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Absence of malice
Beastie Boys turn down the heat on To the 5 Boroughs
BY FRANKLIN SOULTS

Whether you believe the media hype or not, you canít deny the heat generated by a certain release that hit the streets last week. It sold out everywhere in my blue-collar, rock-and-roll home town of Cleveland. This isnít the first time this name brand has hit big, of course, but when it first thumbed its cookie puss at the man in the 1980s, it was often dismissed as a snot-nosed, party-crashing novelty gag. It wasnít until later releases that the plebian culture the early stuff had exploited for yucks was championed with dignity. And today, the stakes are so high that the question is whether this latest release can burst the brandís fan base and finally earn the respect of mass plebian culture in return.

In case you havenít guessed, Iím referring to filmmaker Michael Moore and his eagerly awaited anti-Bush documentary Fahrenheit 9/11. As it happened, Beastie Boys also released an eagerly awaited, explicitly anti-Bush project last week, the trioís seventh studio album, To the 5 Boroughs (Capitol). But despite the media attention, the heat generated by this new disc will probably never reach anything like the swelter of Mooreís documentary. Spin gave the Boys a cover story, Rolling Stone honored the disc with five stars (in a lead review that bumped Wilcoís, no less), and you could catch something about the album on every media outlet that makes music a mainstay. But aside from David Frickeís Rolling Stone review, every piece I saw acknowledged to some degree that the coverage was largely in reaction to the fact that Beastie Boys hadnít dropped a new album in six years. And this was news, I suspect, only because there arenít enough stars in todayís downsized market to fill the void the Boys had left. Some of these stories also suggested that the music biz isnít even sure the Beasties can fill their own void any longer. Given everything thatís happened since their last studio album, 1998ís Hello Nasty, those fears are at least as justified as the hopes for Michael Mooreís film.

For starters, thereís the downsizing that the absentee artists have themselves committed. In 2001, the Beasties closed their ambitious label and culture magazine of the same name, Grand Royal, and got busy doing plenty of nothing ("We ate a lot of sandwiches," says Adam "King Adrock" Horovitz in one video interview). Last year, they reappeared with the free download "In a World Gone Mad," a simple ditty with skip-rope electronic beats and an anti-W rap. The combination was so lightweight that it seemed less hip-hop than hippie: "Murder going on all day and night/Due time we fight the non-violent fight" went the sing-song chorus, which was delivered with extra passivity to stress the desired result. And then a few weeks ago came To the 5 Boroughsí opening cut, "Ch-Check It Out." The video is a mildly amusing revival of Beasties video characters from the past, and the song itself is equally inconsequential, laying out old-school catch phrases and TV Land similes that suggest the Boys are now full-fledged boomers. The chorusís climactic couplet: "Work-wa-work it out/Letís turn this motherfuckiní party out."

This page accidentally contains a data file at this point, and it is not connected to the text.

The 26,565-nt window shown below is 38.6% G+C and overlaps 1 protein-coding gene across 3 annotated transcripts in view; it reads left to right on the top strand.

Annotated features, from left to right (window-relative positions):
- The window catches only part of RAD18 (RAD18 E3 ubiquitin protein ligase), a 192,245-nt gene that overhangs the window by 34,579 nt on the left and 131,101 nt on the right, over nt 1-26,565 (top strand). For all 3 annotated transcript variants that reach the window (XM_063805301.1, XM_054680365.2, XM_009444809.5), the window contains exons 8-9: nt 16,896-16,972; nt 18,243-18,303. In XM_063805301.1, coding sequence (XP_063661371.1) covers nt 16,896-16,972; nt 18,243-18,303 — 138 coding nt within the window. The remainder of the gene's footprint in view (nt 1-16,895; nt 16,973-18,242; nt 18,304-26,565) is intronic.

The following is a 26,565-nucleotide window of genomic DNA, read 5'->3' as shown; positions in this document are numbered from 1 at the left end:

Now in case you non-boomers donít know, the Beasties were the first rap group not to work it out; instead, they wrecked shop with their bad attitudes and badder imaginations. Their mission was partly to remake rap in their image, partly to remake their image any way they liked. In the beginning, they played the aforementioned snot-nosed party crashers, rhyming and pillaging to the dismay of everyone from old schoolmarms to old-school masters. Whatís more, unlike Michael Moore, these purported suburban lowlifes were actually the sons of successful, cosmopolitan professionals (Horovitzís father is Gloucester playwright Israel Horovitz). Which means they were the first whites to exploit rap as a vehicle for bohemian slumming ó a rite of passage for Americaís adventurous scions of middle-class comfort ever since Tom hitched a ride with Huck down the Mississippi. And then, after theyíd proved themselves Licensed to Ill in 1986, they spent the next dozen years rebuilding a spacious, quirky, thoroughly stylish home from that wreckage.